Blacktown Council has backed the community and voted against a proposal to build an energy from waste plant at Eastern Creek.
At an extraordinary meeting held on Wednesday night, councillors unanimously opposed the proposal citing health concerns and a “flawed” environmental impact statement (EIS) put forward by proponents The Next Generation (TNG).
“We call upon the Health Department, all doctors, all health care companies, as well as the residents of western Sydney to voice their opinion about the project,” mayor Stephen Bali said.
“This is their second go, and the company wanting to burn more than a million tonnes of garbage a year still hasn’t come up with a plan that provides maximum protection for the millions of people living around it.”
Cr Bali said the EIS was more like a “project justification statement”.
Despite its position being clear, any decision on whether the project will proceed is out of the council’s hands.
The council will table a 95-page submission to the Department of Planning and Environment, which has the final say on the proposal.
“The proposal to place one of the world’s largest waste incinerators in the middle of a highly populated area makes no sense,” Cr Bali said.
“TNG plans to generate electricity by burning some 1.105 million tonnes of waste a year.”
At the meeting councillor Brad Bunting said TNG “don’t understand western Sydney.”
TNG’s report stated a cooling system at the plant would turn off when the ambient temperature exceeded 37 degrees, forcing the facility to shut down.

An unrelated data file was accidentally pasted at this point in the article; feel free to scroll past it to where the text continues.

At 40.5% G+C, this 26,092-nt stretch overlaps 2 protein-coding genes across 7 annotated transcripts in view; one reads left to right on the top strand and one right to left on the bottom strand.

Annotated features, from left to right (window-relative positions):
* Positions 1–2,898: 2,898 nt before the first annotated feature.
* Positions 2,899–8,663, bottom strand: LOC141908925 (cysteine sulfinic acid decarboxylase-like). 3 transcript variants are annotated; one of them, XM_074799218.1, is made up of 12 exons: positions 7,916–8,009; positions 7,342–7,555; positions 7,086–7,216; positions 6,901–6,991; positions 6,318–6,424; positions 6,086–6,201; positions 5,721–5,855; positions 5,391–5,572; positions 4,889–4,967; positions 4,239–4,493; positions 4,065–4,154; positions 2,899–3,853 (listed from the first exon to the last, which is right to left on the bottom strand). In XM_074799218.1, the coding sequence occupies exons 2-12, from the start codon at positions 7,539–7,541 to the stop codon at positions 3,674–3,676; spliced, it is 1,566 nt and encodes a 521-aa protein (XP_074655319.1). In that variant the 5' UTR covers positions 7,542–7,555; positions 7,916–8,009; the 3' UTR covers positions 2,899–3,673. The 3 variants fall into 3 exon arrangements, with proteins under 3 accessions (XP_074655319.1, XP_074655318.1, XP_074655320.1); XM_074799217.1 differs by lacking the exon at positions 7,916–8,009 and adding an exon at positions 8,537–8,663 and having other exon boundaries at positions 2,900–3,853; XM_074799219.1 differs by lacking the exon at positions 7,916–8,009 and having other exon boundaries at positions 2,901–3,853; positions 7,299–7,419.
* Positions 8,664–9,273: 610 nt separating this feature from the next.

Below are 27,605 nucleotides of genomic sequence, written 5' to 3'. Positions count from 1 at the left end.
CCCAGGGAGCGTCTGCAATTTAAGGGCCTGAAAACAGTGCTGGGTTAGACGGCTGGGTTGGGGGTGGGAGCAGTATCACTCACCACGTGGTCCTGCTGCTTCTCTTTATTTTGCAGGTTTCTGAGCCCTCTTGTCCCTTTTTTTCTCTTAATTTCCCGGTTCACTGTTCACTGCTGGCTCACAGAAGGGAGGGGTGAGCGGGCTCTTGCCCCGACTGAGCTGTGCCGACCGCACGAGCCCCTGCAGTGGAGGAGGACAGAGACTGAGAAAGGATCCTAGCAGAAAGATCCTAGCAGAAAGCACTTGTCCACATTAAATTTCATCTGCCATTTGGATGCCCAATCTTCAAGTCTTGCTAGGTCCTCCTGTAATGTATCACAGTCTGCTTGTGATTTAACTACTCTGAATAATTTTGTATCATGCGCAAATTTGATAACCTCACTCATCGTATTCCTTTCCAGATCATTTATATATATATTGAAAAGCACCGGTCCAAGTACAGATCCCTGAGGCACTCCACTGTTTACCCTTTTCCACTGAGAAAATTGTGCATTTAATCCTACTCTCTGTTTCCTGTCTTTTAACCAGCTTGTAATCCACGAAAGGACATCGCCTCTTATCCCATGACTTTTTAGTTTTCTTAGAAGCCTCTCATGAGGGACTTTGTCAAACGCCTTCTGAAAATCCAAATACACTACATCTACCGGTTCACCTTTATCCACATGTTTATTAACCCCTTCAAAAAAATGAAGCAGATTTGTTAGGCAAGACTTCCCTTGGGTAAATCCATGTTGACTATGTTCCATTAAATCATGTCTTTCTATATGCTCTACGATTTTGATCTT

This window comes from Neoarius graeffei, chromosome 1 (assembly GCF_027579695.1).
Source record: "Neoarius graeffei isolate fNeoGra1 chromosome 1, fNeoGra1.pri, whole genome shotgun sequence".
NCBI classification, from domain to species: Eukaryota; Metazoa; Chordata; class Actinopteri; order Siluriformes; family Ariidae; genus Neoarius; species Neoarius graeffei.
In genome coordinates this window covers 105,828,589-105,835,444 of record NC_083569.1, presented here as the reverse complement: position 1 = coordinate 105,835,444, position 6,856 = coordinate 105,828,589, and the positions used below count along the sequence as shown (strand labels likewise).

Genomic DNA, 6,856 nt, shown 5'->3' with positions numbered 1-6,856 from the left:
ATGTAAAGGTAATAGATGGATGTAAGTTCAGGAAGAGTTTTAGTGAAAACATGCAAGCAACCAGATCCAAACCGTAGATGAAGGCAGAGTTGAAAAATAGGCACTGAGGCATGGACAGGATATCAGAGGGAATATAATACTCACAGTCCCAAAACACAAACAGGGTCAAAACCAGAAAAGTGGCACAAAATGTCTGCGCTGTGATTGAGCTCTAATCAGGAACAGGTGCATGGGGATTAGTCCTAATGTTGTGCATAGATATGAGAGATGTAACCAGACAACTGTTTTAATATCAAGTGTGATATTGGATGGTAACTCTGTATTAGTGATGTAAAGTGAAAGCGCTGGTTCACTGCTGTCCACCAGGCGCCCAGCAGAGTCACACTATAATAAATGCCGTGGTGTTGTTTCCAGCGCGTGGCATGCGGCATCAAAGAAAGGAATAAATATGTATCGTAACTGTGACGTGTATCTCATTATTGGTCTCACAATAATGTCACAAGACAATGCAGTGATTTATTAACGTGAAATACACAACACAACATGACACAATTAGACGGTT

”Those of us who live here know the temperature regularly rises above 37 degrees in summer,” Cr Bunting said.
Councillor Peter Camillieri said the EIS didn’t justify a need for the plant, while deputy mayor Tony Bleasedale said the state government had “no option” but to block the proposal.
Peter Kerr, a Mount Druitt resident of 30 years, spoke at the meeting and said he was “totally against” the project.
“When the southerly wind blows all of the emissions would go all over Minchinbury and Mount Druitt,” he said.
“I don’t want to breathe it all in.”
The energy from waste plant is proposed to be constructed on Honeycombe Drive and would burn non-recyclable rubbish to generate electricity.
It remains unclear exactly what materials would make up the estimated 1.105 million tonnes of waste to be burnt per year.
TNG representatives told a community forum this month that items would include construction by-products such as timber, concrete and plastics.